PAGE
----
No rare supernova, but a black hole ripping a star to shreds

What scientists initially believed was a rare supernova is now thought to be even more dramatic, a star ripped apart by a vast black hole. Researchers studying results from the All-Sky Automated Survey for Supernovae (ASAS-SN) thought they'd spotted something unusual enough back in January, when they identified what at the time was thought to be a superluminous supernova. Though it was 3.8 billion light years away from Earth, and thus invisible to the human eye, it was nonetheless twice as bright as any previously recorded supernova.

Dubbed ASASSN-15lh, the unusual output was enough to cause waves among astronomers. There are few recorded superluminous supernovas on the books; also known as hypernovas, they're still fairly mysterious in terms of their cause, too.

Now, however, there are doubts that ASASSN-15lh even was such an event. In a study published in Nature, researchers have suggested that, far from being a superluminous supernova, the star actually met its end in a much more dramatic way. Indeed, they argue it was torn apart by a huge and voracious black hole.

Known as a tidal disruption event, it would require both a sizable black hole and very specific positioning in order to take place. Although a black hole was already believed to be at the center of the galaxy in which ASASSN-15lh is placed, the star would need to be sufficiently offset from it that it would not be consumed whole but instead ripped into pieces. That would also require that the black hole itself be spinning rapidly, much in the way that a kitchen blender's blades break apart food.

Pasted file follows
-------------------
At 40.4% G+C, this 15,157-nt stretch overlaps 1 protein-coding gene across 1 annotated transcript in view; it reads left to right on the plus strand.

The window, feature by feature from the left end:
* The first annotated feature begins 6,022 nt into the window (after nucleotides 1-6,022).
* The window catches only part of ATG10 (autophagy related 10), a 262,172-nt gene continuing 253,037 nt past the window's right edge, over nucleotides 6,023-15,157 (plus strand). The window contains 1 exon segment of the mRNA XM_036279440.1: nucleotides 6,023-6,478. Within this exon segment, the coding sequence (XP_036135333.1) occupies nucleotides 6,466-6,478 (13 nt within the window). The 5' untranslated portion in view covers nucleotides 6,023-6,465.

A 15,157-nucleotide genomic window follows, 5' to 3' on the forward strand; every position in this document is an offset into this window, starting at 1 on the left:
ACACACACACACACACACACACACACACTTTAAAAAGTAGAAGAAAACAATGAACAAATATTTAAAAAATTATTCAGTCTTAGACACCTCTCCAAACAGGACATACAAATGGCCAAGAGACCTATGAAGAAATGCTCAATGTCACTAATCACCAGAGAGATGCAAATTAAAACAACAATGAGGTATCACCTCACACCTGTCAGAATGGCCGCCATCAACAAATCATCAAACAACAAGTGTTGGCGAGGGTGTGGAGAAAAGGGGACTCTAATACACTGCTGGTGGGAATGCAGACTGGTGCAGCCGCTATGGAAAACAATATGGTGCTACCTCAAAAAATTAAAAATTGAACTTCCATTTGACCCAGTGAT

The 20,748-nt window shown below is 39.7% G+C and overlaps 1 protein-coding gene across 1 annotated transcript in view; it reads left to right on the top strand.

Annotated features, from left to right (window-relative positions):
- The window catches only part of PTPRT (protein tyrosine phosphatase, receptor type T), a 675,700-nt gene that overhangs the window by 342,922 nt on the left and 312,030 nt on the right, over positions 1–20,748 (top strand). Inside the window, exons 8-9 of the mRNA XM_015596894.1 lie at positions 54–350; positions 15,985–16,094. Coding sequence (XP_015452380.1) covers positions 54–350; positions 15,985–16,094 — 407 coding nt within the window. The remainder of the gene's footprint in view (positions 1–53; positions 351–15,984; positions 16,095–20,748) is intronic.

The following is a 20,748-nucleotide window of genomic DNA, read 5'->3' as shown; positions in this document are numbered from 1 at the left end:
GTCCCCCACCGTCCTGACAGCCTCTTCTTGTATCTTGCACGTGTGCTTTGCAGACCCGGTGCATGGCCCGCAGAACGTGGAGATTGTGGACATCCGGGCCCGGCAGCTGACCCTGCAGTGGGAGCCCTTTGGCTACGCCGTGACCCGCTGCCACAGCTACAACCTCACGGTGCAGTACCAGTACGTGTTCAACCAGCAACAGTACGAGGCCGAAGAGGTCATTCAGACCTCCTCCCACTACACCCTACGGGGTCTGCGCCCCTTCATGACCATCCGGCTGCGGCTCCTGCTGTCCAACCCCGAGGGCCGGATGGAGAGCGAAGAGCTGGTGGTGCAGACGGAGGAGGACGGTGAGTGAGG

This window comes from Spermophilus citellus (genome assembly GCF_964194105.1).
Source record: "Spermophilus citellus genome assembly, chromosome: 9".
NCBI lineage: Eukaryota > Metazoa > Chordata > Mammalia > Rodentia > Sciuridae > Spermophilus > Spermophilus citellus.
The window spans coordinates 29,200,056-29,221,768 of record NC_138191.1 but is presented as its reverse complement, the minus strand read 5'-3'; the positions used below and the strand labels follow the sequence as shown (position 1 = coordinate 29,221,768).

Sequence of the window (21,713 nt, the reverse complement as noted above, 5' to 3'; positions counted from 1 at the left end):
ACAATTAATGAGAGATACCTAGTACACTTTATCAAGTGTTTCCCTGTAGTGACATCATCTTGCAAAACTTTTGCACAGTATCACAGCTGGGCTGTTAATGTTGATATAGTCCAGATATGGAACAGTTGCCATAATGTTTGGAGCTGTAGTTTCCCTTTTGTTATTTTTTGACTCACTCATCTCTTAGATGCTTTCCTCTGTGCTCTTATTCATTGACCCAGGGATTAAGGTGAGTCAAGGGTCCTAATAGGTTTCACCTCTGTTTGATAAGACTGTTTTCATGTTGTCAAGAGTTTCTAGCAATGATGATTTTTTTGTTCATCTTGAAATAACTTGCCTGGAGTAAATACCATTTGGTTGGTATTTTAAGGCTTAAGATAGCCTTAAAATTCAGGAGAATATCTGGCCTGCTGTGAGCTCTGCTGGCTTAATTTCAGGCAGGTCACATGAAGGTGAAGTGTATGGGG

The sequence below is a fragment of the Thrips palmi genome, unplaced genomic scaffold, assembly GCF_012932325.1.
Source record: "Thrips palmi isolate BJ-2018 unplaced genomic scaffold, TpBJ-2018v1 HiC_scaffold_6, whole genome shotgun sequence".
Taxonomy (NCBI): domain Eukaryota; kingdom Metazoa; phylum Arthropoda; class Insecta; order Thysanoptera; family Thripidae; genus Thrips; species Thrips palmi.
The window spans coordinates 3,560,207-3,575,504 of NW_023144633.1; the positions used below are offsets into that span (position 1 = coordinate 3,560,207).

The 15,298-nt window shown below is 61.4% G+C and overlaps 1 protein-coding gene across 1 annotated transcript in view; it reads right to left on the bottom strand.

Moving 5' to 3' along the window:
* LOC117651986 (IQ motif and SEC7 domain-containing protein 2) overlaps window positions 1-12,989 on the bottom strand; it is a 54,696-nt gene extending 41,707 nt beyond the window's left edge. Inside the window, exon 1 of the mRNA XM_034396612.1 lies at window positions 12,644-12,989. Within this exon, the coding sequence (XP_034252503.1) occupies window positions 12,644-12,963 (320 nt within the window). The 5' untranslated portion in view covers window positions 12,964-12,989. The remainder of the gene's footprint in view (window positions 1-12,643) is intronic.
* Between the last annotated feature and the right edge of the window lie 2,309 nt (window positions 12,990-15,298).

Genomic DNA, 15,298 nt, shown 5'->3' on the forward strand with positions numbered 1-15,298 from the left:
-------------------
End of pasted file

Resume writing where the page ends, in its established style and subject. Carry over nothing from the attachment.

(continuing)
Nonetheless, while it would demand a "perfect storm" of criteria, the study's authors say several pieces of evidence count in their theory's favor:

"Our observations are more consistent with a tidal disruption event than a superluminous supernova because of the temperature evolution, the presence of highly ionized CNO gas in the line of sight and our improved localization of the transient in the nucleus of a passive galaxy, where the presence of massive stars is highly unlikely" Leloudas, G. et al. "The superluminous transient ASASSN-15lh as a tidal disruption event from a Kerr black hole"

According to the European Space Agency, the star's fate would be a progressive one rather than a sudden end. Its orbit would continually get closer and closer to the black hole, getting "spaghettified", the ESA says, and in the process forming an accretion disc around the supermassive black hole itself. The bright flash would be the result of the final destruction close to the black hole's event horizon.

Sightings of tidal disruptions are so rare that only a handful are on record to compare to the observed fate of ASASSN-15lh. "The rapid spin and high black hole mass can explain the high luminosity of this event," they suggest, though concede that there are still questions ensuing from the data which leaves alternative explanations open.

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